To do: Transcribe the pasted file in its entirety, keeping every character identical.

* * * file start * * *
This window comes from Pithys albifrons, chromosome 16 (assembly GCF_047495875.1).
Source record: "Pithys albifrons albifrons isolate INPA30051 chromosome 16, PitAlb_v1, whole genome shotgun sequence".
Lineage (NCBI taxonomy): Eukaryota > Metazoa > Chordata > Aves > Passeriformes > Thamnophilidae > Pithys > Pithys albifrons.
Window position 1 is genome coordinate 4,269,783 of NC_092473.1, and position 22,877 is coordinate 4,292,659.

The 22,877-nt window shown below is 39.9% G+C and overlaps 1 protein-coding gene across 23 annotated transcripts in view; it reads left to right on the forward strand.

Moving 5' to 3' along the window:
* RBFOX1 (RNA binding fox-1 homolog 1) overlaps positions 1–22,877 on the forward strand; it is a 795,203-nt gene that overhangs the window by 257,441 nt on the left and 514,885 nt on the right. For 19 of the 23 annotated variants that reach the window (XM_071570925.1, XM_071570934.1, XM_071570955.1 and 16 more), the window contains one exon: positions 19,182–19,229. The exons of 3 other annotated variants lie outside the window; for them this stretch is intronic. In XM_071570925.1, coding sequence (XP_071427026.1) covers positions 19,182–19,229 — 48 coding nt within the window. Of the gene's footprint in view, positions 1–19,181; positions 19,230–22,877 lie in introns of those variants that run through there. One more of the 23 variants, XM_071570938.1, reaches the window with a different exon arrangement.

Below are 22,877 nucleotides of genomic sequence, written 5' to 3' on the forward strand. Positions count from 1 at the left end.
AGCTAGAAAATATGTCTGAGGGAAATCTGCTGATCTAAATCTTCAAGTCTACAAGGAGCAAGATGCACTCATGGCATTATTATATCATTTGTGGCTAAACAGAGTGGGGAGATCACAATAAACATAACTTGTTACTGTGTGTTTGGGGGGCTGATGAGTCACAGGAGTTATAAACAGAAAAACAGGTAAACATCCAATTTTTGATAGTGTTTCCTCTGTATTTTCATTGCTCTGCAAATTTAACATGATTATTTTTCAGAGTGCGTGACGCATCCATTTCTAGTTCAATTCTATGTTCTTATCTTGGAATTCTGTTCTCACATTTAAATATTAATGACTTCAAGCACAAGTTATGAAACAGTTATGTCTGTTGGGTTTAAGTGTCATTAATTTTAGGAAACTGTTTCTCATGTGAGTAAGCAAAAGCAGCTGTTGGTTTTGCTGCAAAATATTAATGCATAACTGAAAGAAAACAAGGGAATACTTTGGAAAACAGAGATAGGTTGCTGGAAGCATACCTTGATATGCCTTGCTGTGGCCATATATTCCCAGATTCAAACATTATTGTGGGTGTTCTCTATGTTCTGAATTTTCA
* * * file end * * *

This window comes from Pithys albifrons, chromosome 16 (assembly GCF_047495875.1).
Source record: "Pithys albifrons albifrons isolate INPA30051 chromosome 16, PitAlb_v1, whole genome shotgun sequence".
Lineage (NCBI taxonomy): Eukaryota > Metazoa > Chordata > Aves > Passeriformes > Thamnophilidae > Pithys > Pithys albifrons.
Window position 1 is genome coordinate 4,269,783 of NC_092473.1, and position 22,877 is coordinate 4,292,659.

The 22,877-nt window shown below is 39.9% G+C and overlaps 1 protein-coding gene across 23 annotated transcripts in view; it reads left to right on the forward strand.

Moving 5' to 3' along the window:
* RBFOX1 (RNA binding fox-1 homolog 1) overlaps positions 1–22,877 on the forward strand; it is a 795,203-nt gene that overhangs the window by 257,441 nt on the left and 514,885 nt on the right. For 19 of the 23 annotated variants that reach the window (XM_071570925.1, XM_071570934.1, XM_071570955.1 and 16 more), the window contains one exon: positions 19,182–19,229. The exons of 3 other annotated variants lie outside the window; for them this stretch is intronic. In XM_071570925.1, coding sequence (XP_071427026.1) covers positions 19,182–19,229 — 48 coding nt within the window. Of the gene's footprint in view, positions 1–19,181; positions 19,230–22,877 lie in introns of those variants that run through there. One more of the 23 variants, XM_071570938.1, reaches the window with a different exon arrangement.

Below are 22,877 nucleotides of genomic sequence, written 5' to 3' on the forward strand. Positions count from 1 at the left end.
AGCTAGAAAATATGTCTGAGGGAAATCTGCTGATCTAAATCTTCAAGTCTACAAGGAGCAAGATGCACTCATGGCATTATTATATCATTTGTGGCTAAACAGAGTGGGGAGATCACAATAAACATAACTTGTTACTGTGTGTTTGGGGGGCTGATGAGTCACAGGAGTTATAAACAGAAAAACAGGTAAACATCCAATTTTTGATAGTGTTTCCTCTGTATTTTCATTGCTCTGCAAATTTAACATGATTATTTTTCAGAGTGCGTGACGCATCCATTTCTAGTTCAATTCTATGTTCTTATCTTGGAATTCTGTTCTCACATTTAAATATTAATGACTTCAAGCACAAGTTATGAAACAGTTATGTCTGTTGGGTTTAAGTGTCATTAATTTTAGGAAACTGTTTCTCATGTGAGTAAGCAAAAGCAGCTGTTGGTTTTGCTGCAAAATATTAATGCATAACTGAAAGAAAACAAGGGAATACTTTGGAAAACAGAGATAGGTTGCTGGAAGCATACCTTGATATGCCTTGCTGTGGCCATATATTCCCAGATTCAAACATTATTGTGGGTGTTCTCTATGTTCTGAATTTTCA